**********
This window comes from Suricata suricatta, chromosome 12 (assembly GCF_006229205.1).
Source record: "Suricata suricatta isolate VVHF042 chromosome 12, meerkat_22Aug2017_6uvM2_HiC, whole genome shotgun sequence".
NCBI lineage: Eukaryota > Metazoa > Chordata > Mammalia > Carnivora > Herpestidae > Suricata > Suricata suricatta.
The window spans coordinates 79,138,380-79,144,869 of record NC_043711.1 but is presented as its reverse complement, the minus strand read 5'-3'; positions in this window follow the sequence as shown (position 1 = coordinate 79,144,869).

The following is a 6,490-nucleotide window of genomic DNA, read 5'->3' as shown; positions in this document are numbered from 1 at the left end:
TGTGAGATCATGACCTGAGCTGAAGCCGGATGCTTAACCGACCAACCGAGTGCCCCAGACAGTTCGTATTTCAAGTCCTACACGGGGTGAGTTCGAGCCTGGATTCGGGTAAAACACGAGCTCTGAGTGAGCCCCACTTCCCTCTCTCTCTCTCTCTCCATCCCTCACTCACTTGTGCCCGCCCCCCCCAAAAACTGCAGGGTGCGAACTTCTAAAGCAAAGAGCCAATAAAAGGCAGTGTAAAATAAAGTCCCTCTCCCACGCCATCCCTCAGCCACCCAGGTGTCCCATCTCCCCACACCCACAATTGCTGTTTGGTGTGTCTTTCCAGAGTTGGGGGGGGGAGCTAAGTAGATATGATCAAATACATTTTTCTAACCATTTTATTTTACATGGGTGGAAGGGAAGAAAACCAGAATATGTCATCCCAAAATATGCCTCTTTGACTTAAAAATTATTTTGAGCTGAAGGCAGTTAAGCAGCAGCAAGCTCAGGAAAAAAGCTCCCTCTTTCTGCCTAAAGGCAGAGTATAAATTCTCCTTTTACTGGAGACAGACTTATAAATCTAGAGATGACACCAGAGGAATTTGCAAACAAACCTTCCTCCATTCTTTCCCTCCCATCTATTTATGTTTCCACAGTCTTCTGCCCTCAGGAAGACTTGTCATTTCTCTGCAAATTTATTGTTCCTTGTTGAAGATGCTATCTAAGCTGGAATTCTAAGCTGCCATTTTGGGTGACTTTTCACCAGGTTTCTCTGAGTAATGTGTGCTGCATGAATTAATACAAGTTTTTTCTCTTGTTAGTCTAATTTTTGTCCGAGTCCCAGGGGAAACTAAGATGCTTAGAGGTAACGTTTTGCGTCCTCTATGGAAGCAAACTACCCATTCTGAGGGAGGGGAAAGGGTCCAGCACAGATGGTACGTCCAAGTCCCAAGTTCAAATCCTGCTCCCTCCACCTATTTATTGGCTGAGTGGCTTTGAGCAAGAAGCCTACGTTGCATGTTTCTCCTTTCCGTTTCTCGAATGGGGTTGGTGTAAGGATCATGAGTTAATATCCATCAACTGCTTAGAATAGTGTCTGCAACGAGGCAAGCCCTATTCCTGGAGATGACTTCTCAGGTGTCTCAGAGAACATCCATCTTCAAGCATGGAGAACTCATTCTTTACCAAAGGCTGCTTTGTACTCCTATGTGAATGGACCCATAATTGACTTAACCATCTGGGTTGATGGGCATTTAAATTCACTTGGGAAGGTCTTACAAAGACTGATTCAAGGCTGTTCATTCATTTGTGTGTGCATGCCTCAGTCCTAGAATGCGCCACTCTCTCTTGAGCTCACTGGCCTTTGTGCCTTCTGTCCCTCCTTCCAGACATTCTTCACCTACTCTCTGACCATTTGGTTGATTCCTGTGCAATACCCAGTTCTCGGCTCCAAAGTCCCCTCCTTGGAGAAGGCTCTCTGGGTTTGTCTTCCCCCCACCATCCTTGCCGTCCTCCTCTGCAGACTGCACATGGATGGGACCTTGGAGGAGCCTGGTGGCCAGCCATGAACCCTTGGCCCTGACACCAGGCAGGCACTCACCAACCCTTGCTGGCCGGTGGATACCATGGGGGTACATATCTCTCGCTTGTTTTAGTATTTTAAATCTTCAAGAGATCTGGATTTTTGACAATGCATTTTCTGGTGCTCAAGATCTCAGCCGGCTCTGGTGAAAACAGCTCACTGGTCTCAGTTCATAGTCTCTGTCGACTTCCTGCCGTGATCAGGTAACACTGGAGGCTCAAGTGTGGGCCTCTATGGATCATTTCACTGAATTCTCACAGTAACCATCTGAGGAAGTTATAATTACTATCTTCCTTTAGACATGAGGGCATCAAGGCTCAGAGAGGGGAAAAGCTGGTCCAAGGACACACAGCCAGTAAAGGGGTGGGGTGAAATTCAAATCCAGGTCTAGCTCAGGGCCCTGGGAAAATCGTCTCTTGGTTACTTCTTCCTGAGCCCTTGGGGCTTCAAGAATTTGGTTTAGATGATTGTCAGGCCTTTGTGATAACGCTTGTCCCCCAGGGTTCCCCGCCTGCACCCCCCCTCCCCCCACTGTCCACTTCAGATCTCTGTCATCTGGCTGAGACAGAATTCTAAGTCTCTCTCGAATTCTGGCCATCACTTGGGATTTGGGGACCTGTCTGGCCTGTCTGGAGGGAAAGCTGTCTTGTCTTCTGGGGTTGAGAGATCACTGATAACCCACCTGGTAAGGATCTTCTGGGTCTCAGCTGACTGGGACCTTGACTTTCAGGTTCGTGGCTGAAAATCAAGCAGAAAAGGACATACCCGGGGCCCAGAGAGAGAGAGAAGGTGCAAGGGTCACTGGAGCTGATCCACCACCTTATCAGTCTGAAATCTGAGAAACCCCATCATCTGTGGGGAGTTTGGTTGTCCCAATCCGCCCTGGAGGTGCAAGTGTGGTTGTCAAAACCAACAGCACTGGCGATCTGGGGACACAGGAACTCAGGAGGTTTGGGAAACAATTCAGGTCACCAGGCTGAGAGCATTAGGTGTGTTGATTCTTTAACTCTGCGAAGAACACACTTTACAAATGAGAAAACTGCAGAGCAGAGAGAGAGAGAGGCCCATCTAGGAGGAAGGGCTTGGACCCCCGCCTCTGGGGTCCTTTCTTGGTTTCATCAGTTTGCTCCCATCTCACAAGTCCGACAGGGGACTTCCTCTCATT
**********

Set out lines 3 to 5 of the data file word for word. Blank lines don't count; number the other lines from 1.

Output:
NCBI lineage: Eukaryota > Metazoa > Chordata > Mammalia > Carnivora > Herpestidae > Suricata > Suricata suricatta.
The window spans coordinates 79,138,380-79,144,869 of record NC_043711.1 but is presented as its reverse complement, the minus strand read 5'-3'; positions in this window follow the sequence as shown (position 1 = coordinate 79,144,869).

The following is a 6,490-nucleotide window of genomic DNA, read 5'->3' as shown; positions in this document are numbered from 1 at the left end: